To start, here's a disclaimer. I can only comment on these bars for use on a XC machine. At first I was reluctant to try them for that purpose, fearful they would ruin the handling characteristics of my bike for technical single track and extended climbs. I previously had a set of flat bars on my bike and shortened to about 680mm for tight work among the trees. So far I've left the Turbine risers at their starting length, 725mm. I may lop off a centimeter from each side in the near future. But the transition from a medium length bar to a longer has shown me the benefits of having that extra leverage when negotiating a 29er through the rock gardens of the technical single track loop I ride frequently. On the other hand, I’m no longer confident leading with my shoulder through a tight turn festooned with tree trunks and sneaking the bars through. That’s why there are happy mediums. But to the bars.
They feel light and strong out of the box. The central 31.8 diameter section is substantial. And the bars on the bike don't feel whippy at all. They make for a solid cockpit and lend themselves to that positive leverage I mentioned earlier. As for the handling, at first I thought my fears had come true. Although the 3/4 rise appears slight compared to a flat bar, the shape definitely repositions the rider differently and requires some initial getting used to.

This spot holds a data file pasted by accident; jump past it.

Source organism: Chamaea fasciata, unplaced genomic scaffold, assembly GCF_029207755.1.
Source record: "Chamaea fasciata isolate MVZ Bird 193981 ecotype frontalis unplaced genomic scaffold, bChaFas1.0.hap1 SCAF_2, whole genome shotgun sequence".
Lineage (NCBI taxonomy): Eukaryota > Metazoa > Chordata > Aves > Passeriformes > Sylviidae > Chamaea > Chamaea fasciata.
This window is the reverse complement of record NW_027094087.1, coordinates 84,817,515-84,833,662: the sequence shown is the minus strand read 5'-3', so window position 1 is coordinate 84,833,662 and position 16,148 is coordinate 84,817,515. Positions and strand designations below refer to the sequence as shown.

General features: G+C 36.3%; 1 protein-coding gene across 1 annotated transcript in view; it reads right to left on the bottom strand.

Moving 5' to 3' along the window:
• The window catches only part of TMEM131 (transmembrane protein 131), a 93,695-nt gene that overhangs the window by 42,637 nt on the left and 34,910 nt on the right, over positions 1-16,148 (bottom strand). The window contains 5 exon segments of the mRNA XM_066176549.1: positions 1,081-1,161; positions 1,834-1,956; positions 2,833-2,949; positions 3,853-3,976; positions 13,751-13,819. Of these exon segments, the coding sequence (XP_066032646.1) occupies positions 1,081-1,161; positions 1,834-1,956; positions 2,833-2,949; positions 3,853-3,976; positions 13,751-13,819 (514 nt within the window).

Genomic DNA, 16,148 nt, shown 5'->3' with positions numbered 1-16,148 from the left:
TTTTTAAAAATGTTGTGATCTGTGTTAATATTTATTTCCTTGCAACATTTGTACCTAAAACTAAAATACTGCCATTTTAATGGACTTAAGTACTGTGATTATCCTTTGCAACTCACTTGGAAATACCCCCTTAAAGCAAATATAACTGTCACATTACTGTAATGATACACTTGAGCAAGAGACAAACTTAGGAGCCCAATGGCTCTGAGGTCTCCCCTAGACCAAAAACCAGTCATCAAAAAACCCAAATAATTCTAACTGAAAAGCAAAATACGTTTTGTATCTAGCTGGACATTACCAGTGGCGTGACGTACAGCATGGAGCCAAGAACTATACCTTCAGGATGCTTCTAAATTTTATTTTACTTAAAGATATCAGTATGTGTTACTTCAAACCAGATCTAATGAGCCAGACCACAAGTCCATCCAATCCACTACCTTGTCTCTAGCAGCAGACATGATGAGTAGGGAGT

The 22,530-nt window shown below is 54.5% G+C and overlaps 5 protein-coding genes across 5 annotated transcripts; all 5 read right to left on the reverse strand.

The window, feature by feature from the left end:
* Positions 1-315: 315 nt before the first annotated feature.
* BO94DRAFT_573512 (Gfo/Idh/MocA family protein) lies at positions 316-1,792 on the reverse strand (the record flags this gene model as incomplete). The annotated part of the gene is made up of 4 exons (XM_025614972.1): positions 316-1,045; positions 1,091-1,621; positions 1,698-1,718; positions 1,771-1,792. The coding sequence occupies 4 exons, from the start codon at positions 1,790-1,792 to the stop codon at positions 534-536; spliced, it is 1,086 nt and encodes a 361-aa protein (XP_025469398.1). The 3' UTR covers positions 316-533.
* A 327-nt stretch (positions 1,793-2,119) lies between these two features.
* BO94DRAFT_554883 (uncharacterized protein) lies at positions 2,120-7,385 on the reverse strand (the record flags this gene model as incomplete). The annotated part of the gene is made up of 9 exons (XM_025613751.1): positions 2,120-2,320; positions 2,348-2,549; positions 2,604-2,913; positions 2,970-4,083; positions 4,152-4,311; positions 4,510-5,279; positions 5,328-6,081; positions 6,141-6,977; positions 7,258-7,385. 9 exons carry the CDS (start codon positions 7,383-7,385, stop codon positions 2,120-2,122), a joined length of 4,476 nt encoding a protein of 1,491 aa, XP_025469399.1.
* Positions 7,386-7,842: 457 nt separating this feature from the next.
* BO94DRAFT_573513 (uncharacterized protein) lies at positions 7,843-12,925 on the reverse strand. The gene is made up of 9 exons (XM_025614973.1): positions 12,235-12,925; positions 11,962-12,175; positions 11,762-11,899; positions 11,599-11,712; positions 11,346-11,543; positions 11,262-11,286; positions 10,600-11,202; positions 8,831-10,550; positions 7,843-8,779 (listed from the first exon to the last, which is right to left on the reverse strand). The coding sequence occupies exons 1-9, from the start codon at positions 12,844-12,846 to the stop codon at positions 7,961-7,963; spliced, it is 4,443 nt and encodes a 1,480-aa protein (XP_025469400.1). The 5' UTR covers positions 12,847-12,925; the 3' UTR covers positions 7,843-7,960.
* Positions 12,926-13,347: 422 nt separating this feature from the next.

The two main differences I noticed after a few rides were, one, a significant decrease in stress on the lower back on extended climbs and, two, a proportionate increase in demand on the upper body to "work" the bike through technical landscapes and support the body on long climbs. For me these were positive changes - it makes for more of a whole body effort on technical terrain and also helps isolate the muscle groups below the waist for climbing, taking away that strain on the muscles around the lumbar.
And handling? After a few weeks I'm back to swinging my 29er around the tightest switchbacks. Good bars. No regrets.

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cwi4958190